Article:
Qualcomm Ready to FLO with DTV

Disappointed with lawmakers' decision to delay the digital television transition until June 12, Qualcomm is finally ready to roll with its expanded mobile television service. Not only will Qualcomm wholesale the service to Verizon and AT&T, the company plans to sell mobile TV directly to consumers.

In March 2008, the Federal Communications Commission raked in a record $19.6 billion in an auction to sell off the analog spectrum occupied by television broadcasters. The idea was for television stations to abandon the space by Feb. 17, 2009, to clear the way for the auction winners to begin delivering advanced wireless services such as broadband.
But it didn't happen. President Obama swept into the White House and promptly urged Congress to delay the digital transition because of fears that Americans were unprepared for the switch. Lawmakers pushed the digital transition to June 12. While the biggest winners of the auction, Verizon ($9.6 billion) and AT&T ($6.6 billion), were circumspect about the delay, Qualcomm, which spent $550 million in the auction to acquire the analog spectrum that carries Channel 55, wasn't happy about the delay.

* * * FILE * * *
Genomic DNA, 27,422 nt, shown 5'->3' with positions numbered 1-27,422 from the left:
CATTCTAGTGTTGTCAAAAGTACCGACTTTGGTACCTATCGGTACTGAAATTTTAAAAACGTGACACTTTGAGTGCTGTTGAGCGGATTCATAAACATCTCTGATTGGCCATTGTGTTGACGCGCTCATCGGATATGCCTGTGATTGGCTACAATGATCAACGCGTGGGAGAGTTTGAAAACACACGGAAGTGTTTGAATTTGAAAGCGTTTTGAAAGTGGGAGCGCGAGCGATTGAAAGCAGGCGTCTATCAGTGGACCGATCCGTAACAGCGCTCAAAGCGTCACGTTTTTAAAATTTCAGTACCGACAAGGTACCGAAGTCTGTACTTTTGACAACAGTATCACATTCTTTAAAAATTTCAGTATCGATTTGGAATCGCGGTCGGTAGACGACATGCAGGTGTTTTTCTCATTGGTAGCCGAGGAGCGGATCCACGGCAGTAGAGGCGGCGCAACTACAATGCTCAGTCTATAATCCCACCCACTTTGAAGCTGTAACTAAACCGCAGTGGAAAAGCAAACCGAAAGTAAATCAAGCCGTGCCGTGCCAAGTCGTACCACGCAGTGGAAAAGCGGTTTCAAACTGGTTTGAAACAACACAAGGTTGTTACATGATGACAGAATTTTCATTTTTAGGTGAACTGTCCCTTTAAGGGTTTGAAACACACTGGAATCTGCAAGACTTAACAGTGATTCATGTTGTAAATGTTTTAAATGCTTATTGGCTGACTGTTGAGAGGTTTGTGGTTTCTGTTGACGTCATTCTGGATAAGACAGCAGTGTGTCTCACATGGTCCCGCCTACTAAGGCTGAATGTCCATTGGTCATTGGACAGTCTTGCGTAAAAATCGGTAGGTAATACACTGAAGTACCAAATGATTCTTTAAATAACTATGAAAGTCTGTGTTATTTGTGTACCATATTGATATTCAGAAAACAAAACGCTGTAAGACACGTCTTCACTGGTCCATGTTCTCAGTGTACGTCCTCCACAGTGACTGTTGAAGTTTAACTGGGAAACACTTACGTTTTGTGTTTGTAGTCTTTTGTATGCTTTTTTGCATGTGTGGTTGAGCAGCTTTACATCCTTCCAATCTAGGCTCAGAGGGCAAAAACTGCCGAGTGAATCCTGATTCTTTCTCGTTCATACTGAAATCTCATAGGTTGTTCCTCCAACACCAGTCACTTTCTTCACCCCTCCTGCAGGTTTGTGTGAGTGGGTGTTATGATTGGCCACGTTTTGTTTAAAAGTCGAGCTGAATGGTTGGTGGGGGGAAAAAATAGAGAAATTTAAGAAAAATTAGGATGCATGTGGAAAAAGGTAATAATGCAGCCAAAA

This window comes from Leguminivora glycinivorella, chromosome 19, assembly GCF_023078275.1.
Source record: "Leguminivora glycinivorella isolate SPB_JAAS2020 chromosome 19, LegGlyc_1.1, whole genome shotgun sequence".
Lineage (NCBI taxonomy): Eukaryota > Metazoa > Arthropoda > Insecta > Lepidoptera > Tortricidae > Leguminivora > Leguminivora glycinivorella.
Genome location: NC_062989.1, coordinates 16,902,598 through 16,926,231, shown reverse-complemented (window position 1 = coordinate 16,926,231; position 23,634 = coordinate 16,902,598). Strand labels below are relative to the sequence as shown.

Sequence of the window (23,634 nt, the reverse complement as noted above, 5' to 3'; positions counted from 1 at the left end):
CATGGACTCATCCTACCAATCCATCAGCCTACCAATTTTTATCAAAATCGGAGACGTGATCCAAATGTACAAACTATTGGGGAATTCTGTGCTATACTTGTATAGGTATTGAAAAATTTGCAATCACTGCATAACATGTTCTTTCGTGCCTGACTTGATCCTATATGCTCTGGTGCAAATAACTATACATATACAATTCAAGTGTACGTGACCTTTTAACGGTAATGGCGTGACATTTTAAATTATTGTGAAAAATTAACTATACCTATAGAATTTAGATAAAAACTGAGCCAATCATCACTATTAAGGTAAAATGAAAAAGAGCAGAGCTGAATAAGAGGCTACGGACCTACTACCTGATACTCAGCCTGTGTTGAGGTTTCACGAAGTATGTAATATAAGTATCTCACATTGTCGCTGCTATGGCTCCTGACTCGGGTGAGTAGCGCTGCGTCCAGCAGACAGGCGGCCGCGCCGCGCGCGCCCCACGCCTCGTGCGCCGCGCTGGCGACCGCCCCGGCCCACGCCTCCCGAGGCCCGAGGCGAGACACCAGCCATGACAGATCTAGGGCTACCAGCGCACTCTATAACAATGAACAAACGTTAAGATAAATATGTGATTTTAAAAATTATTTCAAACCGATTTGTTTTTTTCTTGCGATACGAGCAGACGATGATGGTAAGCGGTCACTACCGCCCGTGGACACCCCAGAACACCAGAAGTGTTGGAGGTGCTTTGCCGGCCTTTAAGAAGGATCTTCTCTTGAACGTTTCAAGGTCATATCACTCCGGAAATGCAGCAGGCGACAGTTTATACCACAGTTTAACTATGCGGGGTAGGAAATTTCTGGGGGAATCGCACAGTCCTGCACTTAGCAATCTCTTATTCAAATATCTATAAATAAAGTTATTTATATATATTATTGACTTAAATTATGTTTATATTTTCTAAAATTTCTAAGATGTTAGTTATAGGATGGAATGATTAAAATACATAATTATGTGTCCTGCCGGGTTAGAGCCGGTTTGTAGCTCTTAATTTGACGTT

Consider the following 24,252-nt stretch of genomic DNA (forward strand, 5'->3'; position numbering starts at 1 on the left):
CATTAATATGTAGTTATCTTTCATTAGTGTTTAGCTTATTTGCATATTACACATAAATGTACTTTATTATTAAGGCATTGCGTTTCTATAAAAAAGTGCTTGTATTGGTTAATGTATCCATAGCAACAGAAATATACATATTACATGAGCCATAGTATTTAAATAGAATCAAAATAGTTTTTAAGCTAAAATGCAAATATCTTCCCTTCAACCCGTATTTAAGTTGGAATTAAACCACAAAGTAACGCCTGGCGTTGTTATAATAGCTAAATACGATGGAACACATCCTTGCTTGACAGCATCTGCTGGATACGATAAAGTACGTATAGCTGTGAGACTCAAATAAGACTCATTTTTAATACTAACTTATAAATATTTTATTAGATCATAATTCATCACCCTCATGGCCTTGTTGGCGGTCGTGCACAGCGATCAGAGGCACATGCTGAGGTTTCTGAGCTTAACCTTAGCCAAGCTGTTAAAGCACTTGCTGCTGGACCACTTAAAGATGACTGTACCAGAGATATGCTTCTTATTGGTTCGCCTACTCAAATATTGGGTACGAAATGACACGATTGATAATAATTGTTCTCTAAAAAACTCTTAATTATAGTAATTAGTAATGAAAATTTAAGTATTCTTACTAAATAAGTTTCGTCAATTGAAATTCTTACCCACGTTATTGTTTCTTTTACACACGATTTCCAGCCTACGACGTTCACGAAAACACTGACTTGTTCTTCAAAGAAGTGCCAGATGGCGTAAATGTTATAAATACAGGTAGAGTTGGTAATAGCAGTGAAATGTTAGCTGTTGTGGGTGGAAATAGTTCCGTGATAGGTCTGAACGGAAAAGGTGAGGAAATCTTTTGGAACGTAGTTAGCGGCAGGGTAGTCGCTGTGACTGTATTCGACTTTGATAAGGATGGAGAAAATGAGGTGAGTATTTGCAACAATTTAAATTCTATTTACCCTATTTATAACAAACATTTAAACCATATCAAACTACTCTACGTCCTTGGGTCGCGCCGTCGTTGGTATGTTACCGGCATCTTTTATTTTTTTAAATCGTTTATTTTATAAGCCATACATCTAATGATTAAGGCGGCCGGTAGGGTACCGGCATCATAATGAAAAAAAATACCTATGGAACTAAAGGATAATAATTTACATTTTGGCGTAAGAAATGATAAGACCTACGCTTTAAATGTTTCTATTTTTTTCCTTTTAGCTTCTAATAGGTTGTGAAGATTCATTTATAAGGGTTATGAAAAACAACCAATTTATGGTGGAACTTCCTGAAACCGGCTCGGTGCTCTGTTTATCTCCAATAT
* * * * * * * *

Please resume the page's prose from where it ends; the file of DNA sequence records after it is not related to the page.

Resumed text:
"Unlike other companies, we are prepared to launched our FLO TV service and turn on 100 new transmitters across the U.S. immediately after the transition date, which will allow a total of more than 180 million consumers in 80 markets to use our ... innovative wireless service," Qualcomm said in a statement urging Congress to hold the course on the Feb. 17 DTV deadline.
Qualcomm is just as anxious the second time around to crank up the FLO service, which it currently wholesales to Verizon and AT&T. Qualcomm claims it has spent "hundreds of millions" to build its network for the delivery of the mobile television service that can deliver 15 channels on the same frequency as one analog channel.
FLO TV President Bill Stone told TelephonyOnline June 5 that Qualcomm is not only excited to be finally launching an expanded service with its partners Verizon and AT&T, but also plans to sell its mobile TV service directly to consumers.
Stone said Qualcomm plans to initially target FLO TV to the auto industry with an embedded auto entertainment system and to the mobile market with an accessory that can transmit FLO content to Wi-Fi-enabled media devices like the iPhone. Stone envisions FLO TV technology embedded in a wide range of consumer products, he said.
"The FLO network is built for scale," Stone said. "As you add more subscribers, your costs from a network perspective don't increase. Once we're deployed in a market it doesn't matter how many customers are signed up."